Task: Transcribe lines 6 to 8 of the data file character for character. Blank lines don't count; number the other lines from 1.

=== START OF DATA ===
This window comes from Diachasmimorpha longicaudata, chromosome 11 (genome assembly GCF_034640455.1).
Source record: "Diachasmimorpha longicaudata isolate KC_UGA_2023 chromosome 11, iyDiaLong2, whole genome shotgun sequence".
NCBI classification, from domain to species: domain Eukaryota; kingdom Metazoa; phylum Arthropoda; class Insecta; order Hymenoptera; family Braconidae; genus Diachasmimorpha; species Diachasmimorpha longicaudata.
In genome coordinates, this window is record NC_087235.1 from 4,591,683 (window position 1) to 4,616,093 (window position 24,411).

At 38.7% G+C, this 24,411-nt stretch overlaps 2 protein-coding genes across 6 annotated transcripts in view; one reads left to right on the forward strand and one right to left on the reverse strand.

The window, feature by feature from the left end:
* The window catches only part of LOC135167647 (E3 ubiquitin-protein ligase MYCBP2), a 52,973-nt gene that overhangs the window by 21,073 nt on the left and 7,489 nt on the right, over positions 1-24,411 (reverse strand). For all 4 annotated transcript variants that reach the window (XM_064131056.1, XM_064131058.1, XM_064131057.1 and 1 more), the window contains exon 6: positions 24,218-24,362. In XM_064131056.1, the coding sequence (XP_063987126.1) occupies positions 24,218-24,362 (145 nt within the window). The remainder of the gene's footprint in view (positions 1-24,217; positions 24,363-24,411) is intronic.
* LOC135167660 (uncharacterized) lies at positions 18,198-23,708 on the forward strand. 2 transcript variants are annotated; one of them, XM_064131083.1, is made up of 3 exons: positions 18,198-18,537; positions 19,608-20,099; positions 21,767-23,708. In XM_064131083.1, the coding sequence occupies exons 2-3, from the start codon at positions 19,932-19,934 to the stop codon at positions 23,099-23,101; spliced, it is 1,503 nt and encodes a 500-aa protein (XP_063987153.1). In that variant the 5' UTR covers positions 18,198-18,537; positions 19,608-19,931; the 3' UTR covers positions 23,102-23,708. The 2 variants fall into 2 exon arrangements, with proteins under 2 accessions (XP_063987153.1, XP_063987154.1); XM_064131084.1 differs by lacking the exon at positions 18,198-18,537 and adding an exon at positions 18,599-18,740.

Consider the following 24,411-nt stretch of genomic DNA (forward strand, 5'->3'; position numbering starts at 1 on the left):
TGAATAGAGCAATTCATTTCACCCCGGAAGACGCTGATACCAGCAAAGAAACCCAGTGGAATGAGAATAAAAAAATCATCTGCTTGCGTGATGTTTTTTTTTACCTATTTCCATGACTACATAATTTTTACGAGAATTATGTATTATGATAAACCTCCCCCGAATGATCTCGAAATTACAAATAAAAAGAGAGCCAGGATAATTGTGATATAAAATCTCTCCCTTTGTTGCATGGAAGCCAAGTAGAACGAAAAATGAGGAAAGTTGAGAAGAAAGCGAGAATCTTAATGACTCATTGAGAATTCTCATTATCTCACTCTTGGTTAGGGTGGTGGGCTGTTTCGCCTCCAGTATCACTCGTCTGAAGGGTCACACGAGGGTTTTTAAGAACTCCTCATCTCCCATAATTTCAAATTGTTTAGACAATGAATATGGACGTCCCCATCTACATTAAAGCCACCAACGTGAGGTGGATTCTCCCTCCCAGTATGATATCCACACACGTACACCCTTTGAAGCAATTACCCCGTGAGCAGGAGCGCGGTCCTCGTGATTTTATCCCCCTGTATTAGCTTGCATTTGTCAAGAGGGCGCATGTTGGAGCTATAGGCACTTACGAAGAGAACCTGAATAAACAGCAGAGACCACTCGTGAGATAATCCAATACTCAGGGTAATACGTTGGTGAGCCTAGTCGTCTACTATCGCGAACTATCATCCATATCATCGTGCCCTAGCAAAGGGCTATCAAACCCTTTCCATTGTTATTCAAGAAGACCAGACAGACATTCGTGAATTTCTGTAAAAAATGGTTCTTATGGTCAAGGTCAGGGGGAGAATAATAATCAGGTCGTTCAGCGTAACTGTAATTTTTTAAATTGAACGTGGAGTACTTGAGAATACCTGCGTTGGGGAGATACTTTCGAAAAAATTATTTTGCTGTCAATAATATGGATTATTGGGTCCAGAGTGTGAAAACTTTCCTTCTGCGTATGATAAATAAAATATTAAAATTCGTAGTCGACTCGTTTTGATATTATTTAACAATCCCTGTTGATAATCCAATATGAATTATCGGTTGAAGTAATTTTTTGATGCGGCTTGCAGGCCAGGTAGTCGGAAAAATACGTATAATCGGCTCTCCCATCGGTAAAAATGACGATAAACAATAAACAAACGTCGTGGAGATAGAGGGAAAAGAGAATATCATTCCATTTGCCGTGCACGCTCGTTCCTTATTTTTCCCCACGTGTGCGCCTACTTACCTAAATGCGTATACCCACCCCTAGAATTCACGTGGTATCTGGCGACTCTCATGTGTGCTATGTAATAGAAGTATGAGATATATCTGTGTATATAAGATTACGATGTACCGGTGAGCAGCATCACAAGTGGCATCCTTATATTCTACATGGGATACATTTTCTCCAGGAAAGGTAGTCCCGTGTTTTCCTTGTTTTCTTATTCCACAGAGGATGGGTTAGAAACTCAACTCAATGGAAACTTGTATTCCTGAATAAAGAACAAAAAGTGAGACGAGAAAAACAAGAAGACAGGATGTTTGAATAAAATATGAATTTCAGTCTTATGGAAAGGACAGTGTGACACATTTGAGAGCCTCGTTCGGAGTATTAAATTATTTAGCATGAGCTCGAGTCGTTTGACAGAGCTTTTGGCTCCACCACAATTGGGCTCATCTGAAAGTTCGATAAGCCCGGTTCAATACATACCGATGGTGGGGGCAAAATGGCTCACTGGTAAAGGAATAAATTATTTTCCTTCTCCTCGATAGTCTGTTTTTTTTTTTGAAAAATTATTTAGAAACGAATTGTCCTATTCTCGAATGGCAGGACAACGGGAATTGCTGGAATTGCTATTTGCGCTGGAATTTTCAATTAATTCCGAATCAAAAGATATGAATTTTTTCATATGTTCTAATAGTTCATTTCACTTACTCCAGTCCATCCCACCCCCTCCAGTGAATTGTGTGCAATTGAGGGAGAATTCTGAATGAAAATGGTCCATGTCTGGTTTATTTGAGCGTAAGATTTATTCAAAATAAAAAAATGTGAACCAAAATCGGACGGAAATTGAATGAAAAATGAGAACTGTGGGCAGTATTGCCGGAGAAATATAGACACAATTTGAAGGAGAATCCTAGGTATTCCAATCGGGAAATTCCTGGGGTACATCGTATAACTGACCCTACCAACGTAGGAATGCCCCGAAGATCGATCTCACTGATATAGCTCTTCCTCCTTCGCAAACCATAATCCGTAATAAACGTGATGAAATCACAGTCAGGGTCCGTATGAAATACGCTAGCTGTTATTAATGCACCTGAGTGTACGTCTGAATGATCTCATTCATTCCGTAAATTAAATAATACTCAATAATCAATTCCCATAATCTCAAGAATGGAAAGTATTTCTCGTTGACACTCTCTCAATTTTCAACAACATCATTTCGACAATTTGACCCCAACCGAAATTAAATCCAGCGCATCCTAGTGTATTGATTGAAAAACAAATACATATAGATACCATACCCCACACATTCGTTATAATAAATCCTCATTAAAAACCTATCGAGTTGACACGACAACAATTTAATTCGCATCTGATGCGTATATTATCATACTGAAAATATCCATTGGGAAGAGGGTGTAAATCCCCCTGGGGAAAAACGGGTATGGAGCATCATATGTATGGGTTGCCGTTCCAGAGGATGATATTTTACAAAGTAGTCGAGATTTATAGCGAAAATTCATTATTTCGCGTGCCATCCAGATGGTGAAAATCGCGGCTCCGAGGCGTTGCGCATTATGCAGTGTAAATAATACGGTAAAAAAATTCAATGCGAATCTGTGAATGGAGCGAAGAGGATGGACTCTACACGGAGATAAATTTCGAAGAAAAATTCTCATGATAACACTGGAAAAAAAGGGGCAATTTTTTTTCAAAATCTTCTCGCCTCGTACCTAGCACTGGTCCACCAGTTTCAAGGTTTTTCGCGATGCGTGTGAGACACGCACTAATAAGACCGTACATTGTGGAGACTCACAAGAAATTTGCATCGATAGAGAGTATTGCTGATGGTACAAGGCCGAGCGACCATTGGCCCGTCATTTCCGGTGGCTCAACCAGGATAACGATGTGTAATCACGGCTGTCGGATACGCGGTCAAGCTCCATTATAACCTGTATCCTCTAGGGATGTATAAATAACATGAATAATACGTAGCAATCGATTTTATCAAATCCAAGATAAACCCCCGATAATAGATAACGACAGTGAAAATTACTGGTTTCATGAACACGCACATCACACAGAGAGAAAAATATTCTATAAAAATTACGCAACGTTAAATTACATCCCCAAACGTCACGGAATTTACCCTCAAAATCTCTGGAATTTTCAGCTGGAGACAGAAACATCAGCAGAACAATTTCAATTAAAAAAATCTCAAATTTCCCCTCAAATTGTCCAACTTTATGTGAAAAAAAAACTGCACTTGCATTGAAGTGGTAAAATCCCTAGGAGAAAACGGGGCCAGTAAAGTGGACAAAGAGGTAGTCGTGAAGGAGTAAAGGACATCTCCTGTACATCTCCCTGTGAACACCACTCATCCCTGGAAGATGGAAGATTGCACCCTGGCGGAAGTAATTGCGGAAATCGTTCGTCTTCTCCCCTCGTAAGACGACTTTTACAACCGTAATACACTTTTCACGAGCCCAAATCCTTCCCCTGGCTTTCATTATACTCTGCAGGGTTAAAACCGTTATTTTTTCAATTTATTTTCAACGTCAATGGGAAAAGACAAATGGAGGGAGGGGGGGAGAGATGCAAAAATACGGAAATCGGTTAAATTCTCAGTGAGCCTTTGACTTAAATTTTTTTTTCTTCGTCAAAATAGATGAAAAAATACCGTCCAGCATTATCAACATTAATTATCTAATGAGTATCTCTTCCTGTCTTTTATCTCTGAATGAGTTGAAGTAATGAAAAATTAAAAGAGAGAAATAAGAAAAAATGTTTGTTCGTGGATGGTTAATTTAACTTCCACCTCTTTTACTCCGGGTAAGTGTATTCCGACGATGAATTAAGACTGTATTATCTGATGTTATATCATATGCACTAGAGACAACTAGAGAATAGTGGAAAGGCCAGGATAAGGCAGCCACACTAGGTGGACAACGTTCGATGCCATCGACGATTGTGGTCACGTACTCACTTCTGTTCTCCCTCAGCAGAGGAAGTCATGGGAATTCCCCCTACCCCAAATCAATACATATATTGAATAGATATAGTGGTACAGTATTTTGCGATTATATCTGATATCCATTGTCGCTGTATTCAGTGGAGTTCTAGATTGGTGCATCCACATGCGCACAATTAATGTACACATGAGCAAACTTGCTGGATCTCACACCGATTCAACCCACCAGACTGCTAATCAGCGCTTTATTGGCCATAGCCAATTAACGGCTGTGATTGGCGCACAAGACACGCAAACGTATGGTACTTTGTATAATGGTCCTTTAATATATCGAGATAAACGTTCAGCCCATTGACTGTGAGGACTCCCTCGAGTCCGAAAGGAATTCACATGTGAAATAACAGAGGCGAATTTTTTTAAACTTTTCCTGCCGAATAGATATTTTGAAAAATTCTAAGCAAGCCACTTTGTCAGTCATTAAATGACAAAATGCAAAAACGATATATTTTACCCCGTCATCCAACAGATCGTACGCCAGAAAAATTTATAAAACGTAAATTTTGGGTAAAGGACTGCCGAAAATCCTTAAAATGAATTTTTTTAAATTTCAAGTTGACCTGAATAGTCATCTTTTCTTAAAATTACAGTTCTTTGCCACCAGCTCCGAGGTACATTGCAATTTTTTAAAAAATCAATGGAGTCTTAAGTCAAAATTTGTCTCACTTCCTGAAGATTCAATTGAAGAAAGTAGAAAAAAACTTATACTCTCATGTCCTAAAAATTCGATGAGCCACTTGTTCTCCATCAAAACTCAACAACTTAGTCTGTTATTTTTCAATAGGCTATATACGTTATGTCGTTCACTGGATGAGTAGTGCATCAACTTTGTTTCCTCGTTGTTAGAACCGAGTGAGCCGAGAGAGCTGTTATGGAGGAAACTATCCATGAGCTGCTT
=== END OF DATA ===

The window, feature by feature from the left end:
* The window catches only part of LOC135167647 (E3 ubiquitin-protein ligase MYCBP2), a 52,973-nt gene that overhangs the window by 21,073 nt on the left and 7,489 nt on the right, over positions 1-24,411 (reverse strand). For all 4 annotated transcript variants that reach the window (XM_064131056.1, XM_064131058.1, XM_064131057.1 and 1 more), the window contains exon 6: positions 24,218-24,362. In XM_064131056.1, the coding sequence (XP_063987126.1) occupies positions 24,218-24,362 (145 nt within the window). The remainder of the gene's footprint in view (positions 1-24,217; positions 24,363-24,411) is intronic.
* LOC135167660 (uncharacterized) lies at positions 18,198-23,708 on the forward strand. 2 transcript variants are annotated; one of them, XM_064131083.1, is made up of 3 exons: positions 18,198-18,537; positions 19,608-20,099; positions 21,767-23,708. In XM_064131083.1, the coding sequence occupies exons 2-3, from the start codon at positions 19,932-19,934 to the stop codon at positions 23,099-23,101; spliced, it is 1,503 nt and encodes a 500-aa protein (XP_063987153.1). In that variant the 5' UTR covers positions 18,198-18,537; positions 19,608-19,931; the 3' UTR covers positions 23,102-23,708. The 2 variants fall into 2 exon arrangements, with proteins under 2 accessions (XP_063987153.1, XP_063987154.1); XM_064131084.1 differs by lacking the exon at positions 18,198-18,537 and adding an exon at positions 18,599-18,740.